It may appear as if the US Central Bank will never constrain the money supply, as they have not done so for seventy years.

            The US Central Bank has allowed money + credit to grow as much as possible, this is true. Seventy years of population growth and technology improvements have allowed them to do so for seventy years. This is the sensible path for any creditor, to lend as much as possible while the chances of being repaid are good.

            However a sensible creditor will not lend past the point where the debt is in danger of not being repaid.

            Central Banks now know that that point has been reached. They will now stop lending and focus on managing their debtors to ensure they can be repaid as much as possible.

          2. Jeff65

            Paul said:

            “Central Banks now know that that point has been reached.”

            This is an extraordinary statement aside from the fact that we’ve heard it repeatedly for decades on end. I call BS. Provide evidence that this point has been reached, please.

          3. Paul Andrews

            I don’t have concrete evidence, I just see telling signals. Recent statements by Greenspan, ECB statements, reported dissension at the Fed.

            I admit I may be wrong that now is the exact time. There may be another round of QE or bailout via MBS purchase for instance. However I am convinced that the time is coming very soon.

            If that time is not soon, then central banking will fail and there will be chaos. I don’t believe that the main benficiaries of central banking will allow that to happen.

          4. greg b

            Paul

            your notion that the central bank controls money supply is a farce. They stopped even thinking they could control money supply early in the Reagan days.
            The money supply of the credit type (bank credit), which is what most of us use, is driven by DEMAND not supply. It is endogenous not exogenous to use another term. Central Banks set short term rates and are supposed to monitor their member banks credit conditions. Other than that they are pretty worthless.

            The main reason they were created was as a lender of last resort to stem credit crises.

          5. Paul Andrews

            “your notion that the central bank controls money supply is a farce. They stopped even thinking they could control money supply early in the Reagan days.”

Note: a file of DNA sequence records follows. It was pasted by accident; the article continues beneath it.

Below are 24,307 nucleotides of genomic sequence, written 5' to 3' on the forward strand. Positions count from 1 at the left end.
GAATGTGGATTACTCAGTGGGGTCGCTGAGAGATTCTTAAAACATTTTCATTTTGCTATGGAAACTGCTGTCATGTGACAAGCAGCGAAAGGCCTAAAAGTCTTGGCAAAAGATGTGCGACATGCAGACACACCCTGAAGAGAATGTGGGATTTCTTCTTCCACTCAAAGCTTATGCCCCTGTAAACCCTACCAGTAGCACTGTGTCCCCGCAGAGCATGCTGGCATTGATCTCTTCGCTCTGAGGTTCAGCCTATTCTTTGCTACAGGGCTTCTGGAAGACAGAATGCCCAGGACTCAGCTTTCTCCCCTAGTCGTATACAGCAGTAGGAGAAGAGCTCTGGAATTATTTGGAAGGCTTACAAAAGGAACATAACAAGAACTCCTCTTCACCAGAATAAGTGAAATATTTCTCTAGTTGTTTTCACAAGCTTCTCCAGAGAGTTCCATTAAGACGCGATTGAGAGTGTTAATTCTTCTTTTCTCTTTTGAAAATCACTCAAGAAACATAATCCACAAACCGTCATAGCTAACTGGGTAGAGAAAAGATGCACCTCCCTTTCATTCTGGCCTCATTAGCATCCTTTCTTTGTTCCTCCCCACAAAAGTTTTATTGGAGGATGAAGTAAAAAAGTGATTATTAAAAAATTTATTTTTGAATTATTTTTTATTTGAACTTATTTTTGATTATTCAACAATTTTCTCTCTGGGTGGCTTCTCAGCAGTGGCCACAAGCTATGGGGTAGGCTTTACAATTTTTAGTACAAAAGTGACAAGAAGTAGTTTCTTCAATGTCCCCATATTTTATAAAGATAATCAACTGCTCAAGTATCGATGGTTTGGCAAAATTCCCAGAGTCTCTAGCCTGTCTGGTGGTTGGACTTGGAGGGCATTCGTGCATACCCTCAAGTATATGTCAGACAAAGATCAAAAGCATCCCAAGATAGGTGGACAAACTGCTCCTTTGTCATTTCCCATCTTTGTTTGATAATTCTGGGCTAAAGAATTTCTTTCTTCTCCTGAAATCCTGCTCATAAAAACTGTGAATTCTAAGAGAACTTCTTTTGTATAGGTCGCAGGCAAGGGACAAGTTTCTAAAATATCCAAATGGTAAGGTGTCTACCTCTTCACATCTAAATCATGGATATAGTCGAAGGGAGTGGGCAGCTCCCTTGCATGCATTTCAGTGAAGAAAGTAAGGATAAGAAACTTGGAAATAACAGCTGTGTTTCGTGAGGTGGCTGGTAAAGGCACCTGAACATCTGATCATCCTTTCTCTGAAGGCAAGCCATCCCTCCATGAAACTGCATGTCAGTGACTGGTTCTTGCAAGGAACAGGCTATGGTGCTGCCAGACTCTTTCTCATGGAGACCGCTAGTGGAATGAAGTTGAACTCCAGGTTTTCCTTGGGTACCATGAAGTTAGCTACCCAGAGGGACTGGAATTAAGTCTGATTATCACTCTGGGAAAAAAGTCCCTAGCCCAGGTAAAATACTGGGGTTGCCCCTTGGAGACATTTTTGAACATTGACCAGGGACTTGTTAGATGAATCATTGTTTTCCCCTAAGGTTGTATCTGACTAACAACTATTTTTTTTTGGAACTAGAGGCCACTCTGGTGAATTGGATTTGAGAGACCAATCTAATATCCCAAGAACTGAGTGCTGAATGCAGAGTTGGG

I don’t mean that the central bank is the only determiner of money supply. I mean that the central bank controls supply of M0. Other money and credit comes into being through private credit creation. This forms, of course, the vast bulk of money and credit.

            This system is one of mankind’s greatest achievements.

            You are correct, this credit creation is driven by demand. The demand is not limitless of course, and is constrained by ability to service debt.

            I have probably used the term “central bank” in places where the term “private banking system, headed by the central bank” would be more accurate.

          6. Paul Andrews

            I should add that it is usually the creditor who finally implements the restraints, through fear of not being paid back. Debtors generally will borrow until someone tells them “no”, especially when they have been conditioned to expect inflation.

        2. Andrew Bissell

          Central banks are created specifically to serve as engines of easy credit and credit inflation (as well as the secondary function of transferring wealth and resources from private citizens to the government through deficit monetization). If the canonical Bagehot Rule (which counsels lending to failing firms which otherwise could not obtain credit) does not convince you of the Fed’s purpose as a credit engine, then the fact that the two biggest credit bubbles in U.S. history have been blown under the Fed’s careful stewardship should. We know how the first one ended and we’re still waiting to see what happens with the second.

          CBs don’t prevent inflation, rather, they severely exacerbate cycles of credit inflation and deflation, replacing any genuine asset money with a sea of debt in the process. They’re a scourge on the financial system.

          1. Paul Andrews

            The Bank of England has survived since the 1600’s through numerous inflationary and deflationary cycles. It is the model for all modern Central Banks.

            The Bagehot rule was specifically meant for resolution of short term panics and liquidity crises, not as a long term permanent policy measure.

            The US Fed presided over a huge inflation, followed by a deflation in the 1930’s. They let the inflation run as far as possible in the 1920’s until it was no longer sustainable, then deflated. The only alternative would have been hyperinflation.